Misogyny: dislike of, contempt for, or ingrained prejudice against women. mid-17th century origin with Greek roots, though the definition was expanded to include ingrained prejudice against women in the 21st century by non-American English dictionaries. Original usage was rooted in the hatred or suspicion of women.

Sexism: prejudice, stereotyping, or discrimination, typically against women, on the basis of sex. mid-20th century origin, as the gendered counterpart to the concept of racism. Prejudice and discrimination are more emphasized rather than hatred.

Chauvinism: excessive or prejudiced loyalty or support for one’s own cause, group, or gender. late 19th century origin, named after Nicolas Chauvin, a Napoleonic veteran noted for his extreme patriotism, popularized as a character by the Cogniard brothers in Cocarde Tricolore (1831). I specifically intend male chauvinism (idea held by men that they are superior to women) when I place chauvinism here.

I have no intention to be completely thorough in my investigation into these terms in a single post, because systemic prejudice against against any gender  is much too complex to possibly explore in a single blog post. However, this past week I had a very interesting conversation about the changed definition of misogyny in the last decade, specifically by dictionaries outside of the United States. Words matter and so do their definitions. Language is fluid, it could be classified as alive, because languages change very often. Words take on new meaning, some fall out of fashion, they flow between languages, they exist in a space that directly reflects and creates culture, identity, humanity.

It would seem that these three terms could almost be looked upon as synonymous, but they do play very specific roles. Chauvinism is an identity. When applied to place of origin, it is an extreme form of nationalism which often exists with some level of xenophobia. When applied to gender, it is usually an aggressive expression of one gender’s superiority over the other. Sexism and misogyny would rarely be considered identities, though it is possible to deem a person a “sexist” or a “misogynist”. I think the important thing to note here is that, as I presented the definitions here, sexism and misogyny look very similar. One is focused on an ingrained hatred of women, while the other is focused on prejudice against them, which are different levels of oppression, but still oppression. With “ingrained prejudice” being added to the term misogyny, it begs the question, what’s the point of separating them as terms? There is still a difference between them. Sexism, like racism, is rooted in an action or a system (the suffix -ism invokes a distinctive practice, system, or philosophy, typically a political ideology or an artistic movement). It is larger than a single individual, it is rooted in a society at large. Misogyny, on the other hand, is focused on the feelings of individuals. It is about the personal hatred, suspicion, and prejudice that individuals have towards women. So while both terms involved prejudice, they exist on different levels, one personal, the other societal.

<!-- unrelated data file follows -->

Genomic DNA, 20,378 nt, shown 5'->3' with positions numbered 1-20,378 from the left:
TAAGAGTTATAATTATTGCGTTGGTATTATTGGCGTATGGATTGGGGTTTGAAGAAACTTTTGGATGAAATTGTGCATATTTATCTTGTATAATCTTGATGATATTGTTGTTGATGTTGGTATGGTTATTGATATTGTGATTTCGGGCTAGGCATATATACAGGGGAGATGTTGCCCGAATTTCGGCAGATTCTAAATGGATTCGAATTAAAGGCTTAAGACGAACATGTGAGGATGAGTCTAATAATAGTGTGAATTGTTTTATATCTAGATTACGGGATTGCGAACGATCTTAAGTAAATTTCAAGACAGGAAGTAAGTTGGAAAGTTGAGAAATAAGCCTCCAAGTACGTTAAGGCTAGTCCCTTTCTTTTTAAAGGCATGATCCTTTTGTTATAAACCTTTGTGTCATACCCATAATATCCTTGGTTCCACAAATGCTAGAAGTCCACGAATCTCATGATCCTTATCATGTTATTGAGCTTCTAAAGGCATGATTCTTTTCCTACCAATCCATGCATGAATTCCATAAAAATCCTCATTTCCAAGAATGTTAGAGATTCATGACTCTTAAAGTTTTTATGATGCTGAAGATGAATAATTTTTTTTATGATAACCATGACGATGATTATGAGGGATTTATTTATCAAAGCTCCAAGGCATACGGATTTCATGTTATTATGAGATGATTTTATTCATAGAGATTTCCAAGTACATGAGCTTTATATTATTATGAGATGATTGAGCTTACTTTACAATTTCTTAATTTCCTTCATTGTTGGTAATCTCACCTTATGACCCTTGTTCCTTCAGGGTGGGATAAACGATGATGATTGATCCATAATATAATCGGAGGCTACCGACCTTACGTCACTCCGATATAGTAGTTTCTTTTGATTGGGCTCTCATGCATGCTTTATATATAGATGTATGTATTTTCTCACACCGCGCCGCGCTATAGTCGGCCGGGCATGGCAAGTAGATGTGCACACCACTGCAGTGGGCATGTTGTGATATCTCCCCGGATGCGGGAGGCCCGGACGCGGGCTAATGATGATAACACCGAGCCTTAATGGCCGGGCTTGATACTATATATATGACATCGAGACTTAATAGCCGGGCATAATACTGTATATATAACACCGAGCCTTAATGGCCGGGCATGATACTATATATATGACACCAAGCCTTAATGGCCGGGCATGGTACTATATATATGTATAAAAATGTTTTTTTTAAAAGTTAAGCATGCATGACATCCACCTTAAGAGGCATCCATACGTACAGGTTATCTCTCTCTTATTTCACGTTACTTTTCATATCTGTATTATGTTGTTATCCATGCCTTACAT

I want to end this by recognizing that these terms are limited in their scope because they tend to focus on a binary gender system, which focuses on biological sex, rather than gender. Because of that, that is how I have chosen to discuss them, because that is currently how those terms are defined and used in the mainstream.